Sinking Sand – Living in a World Without Objective Morality

flowerThe Western world is in a curious position. In centuries past, countries in the West generally relied on a set of shared Judeo-Christian moral values to underpin criminal laws, and enforce public decency and freedom of conscience. You see, everybody has a moral foundation, whether we admit it or not.

Why is it bad to kill somebody, beat up old ladies, or listen to Brittany Spears? Why does virtually every society, in any corner of the world, agree on these three issues (and more)? Does it have something to do with evolution? Are these just generally agreed-upon values, with no objective moral weight? Is there no concrete standard to appeal to?

The law written on our hearts

Christians have always believed men and women are made in the image of God. Among other things, this means God designed, created and fashioned us to be in relationship with Him. This means we’re hard-wired with an innate sense of right and wrong. To be sure, as a result of Adam and Eve’s willful rebellion, we’ve all been ruined by sin, and this isn’t the perfect world God created way back when, in the beginning. But, we all have some residual glimmerings which betray our true Creator, Maker and Sustainer.

This law, which the Bible tells us has been written on our hearts (Romans 2:15), tells each one of us what is right and wrong. This is why everybody knows it’s wrong to cheat on your wife, molest little children, or “like” Michael Bolton on your Pandora app.

The problem

So, who cares? Well, in our new “enlightened” age, it’s not “appropriate” to acknowledge our debt to this God-given law. We must pretend it doesn’t exist because, as you know, God and His law have no rightful place in the global public square anymore.

How do courts make laws, when they don’t have an objective moral standard to appeal to, any longer? How do legislatures legislate, when they can’t appeal to any concrete foundation as the basis for the moral principles which undergird laws? Without an objective standard, all you’re left with are the shifting winds of cultural subjectivism. And we how that turns out …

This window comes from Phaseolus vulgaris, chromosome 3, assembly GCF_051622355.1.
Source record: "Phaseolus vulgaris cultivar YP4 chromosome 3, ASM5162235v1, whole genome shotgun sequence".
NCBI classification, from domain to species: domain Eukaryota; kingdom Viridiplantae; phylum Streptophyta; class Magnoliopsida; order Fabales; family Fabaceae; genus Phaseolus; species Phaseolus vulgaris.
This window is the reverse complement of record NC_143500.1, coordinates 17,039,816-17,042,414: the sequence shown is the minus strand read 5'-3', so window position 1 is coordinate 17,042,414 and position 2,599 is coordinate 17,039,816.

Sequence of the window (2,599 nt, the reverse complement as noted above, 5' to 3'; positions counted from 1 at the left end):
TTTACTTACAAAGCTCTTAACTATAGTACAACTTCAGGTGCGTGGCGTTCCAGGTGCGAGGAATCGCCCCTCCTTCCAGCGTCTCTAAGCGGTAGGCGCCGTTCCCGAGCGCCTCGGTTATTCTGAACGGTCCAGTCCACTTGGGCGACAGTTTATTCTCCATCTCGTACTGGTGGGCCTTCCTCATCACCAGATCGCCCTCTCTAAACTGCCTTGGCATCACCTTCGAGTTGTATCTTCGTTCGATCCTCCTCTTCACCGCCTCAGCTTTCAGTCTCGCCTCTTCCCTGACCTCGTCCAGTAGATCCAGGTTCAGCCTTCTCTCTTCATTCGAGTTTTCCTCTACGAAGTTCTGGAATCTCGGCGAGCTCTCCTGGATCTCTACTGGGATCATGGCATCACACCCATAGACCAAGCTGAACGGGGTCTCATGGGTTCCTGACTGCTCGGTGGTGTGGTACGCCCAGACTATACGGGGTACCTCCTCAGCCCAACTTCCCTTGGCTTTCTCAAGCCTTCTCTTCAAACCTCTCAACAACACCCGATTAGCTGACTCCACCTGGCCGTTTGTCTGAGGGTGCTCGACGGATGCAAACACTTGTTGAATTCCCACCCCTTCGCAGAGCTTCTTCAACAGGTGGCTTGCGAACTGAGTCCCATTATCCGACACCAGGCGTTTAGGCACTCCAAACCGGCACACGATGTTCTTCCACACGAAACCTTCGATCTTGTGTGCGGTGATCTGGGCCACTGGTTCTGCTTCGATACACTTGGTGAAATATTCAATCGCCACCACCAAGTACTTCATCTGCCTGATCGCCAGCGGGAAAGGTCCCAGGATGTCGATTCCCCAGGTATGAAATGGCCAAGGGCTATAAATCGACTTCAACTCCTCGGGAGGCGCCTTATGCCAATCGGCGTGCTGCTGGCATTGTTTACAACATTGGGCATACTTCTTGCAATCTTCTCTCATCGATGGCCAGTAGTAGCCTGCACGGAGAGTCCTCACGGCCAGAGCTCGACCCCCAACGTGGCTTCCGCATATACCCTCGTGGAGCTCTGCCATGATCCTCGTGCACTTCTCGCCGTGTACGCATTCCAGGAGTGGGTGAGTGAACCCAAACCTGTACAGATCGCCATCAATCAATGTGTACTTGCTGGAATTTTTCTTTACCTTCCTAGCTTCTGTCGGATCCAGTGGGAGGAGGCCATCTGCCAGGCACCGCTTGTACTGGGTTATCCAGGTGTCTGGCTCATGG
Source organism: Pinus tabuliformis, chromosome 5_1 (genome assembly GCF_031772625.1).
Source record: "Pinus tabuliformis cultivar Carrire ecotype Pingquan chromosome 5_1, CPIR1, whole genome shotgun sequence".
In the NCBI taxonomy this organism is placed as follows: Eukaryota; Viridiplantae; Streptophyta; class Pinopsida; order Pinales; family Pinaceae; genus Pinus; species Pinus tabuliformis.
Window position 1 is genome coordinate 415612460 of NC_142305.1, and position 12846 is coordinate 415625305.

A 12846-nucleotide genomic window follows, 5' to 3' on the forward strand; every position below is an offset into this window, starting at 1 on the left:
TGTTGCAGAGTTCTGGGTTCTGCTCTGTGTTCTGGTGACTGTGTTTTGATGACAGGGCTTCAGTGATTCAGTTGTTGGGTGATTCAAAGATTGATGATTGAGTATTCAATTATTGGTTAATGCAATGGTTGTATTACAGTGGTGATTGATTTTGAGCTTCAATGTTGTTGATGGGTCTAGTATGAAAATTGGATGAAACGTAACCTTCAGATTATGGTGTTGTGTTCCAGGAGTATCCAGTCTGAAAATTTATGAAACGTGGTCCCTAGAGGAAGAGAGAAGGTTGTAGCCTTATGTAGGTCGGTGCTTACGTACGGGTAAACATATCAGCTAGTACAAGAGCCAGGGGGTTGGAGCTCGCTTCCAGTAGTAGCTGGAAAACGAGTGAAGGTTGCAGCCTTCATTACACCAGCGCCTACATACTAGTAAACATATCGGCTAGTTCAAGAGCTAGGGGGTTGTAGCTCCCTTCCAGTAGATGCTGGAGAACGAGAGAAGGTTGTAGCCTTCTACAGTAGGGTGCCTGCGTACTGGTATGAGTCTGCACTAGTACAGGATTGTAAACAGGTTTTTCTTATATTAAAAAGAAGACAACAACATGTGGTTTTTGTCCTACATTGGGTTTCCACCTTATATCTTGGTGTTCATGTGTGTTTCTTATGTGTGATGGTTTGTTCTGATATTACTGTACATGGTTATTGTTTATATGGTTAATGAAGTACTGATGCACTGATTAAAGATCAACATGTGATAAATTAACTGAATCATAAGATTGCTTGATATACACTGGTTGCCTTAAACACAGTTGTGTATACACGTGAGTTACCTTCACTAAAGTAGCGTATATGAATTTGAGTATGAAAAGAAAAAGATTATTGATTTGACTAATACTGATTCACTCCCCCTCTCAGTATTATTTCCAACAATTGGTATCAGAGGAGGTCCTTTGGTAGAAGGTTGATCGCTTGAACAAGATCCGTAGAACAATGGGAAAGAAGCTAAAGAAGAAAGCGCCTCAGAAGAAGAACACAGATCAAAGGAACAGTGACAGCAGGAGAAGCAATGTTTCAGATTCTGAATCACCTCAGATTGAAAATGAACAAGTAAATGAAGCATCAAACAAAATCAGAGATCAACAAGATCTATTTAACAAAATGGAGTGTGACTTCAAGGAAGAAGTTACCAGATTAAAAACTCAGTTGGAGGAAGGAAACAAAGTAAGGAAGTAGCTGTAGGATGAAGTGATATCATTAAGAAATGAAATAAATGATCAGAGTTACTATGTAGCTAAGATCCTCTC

In short, Western society is like a cut flower. We’ve cut ourselves off from the only real moral standard and benchmark there is, and we have no meaningful ability to legislate or interpret laws in a sane matter any longer. We saw this in the recent U.S. Supreme Court case involving homosexual marriage, Obergefell v. Hodges. And, as I’ll discuss later this week, we’ll likely see in another case before the Supreme Court; Masterpiece Cakeshop, Ltd. v. Colorado Civil Rights Commission.

Os Guinness, in his book The Global Public Square: Religious Freedom and the Making of a World Safe for Diversity, made some profound remarks along this line:

The willful neglect of this foundational freedom is a serious problem, and unless it is addressed, it will prove consequential to the future of free and open societies. But it has been compounded by an even deeper problem. The Western world, which has been the pioneer and champion of the human rights revolution, is experiencing a grand moral and philosophical confusion over how human rights are to be grounded and justified at all.

At first glance it would seem that human rights need no grounding. Cited on all sides and on a thousand occasions, they are today’s self-evident truths to many people—as obvious and logical as two plus two makes four, as powerful as belief in God in the great ages of faith, and the instinctive resort of all who face injustice or feel hard done by. Indeed, the human rights revolution has become for many a religion in itself. But that blind belief is naive.

Human rights can no more be taken for granted today than belief in God in a senior common room in a modern university. Take the three core notions that many modern people still consider self-evident and unassailable: human dignity, liberty and equality. Along with a whole range of beliefs in the modern world, there is confusion as to how they are to be understood and a yawning chasm as to how they are to be grounded.

Originally pioneered in the West and grounded in Jewish and Christian beliefs, human dignity, liberty and equality are now often left hanging without agreement over their definition and their foundation. There is a cold logic to the present quandary. If the original Jewish and Christian foundations of human dignity, liberty and equality are to be rejected, the ideas themselves need to be transposed to a new key or eventually they will wither. The Western world now stands as a cut-flower civilization, and such once-vital convictions have a seriously shortened life (pg. 65).

Indeed. 

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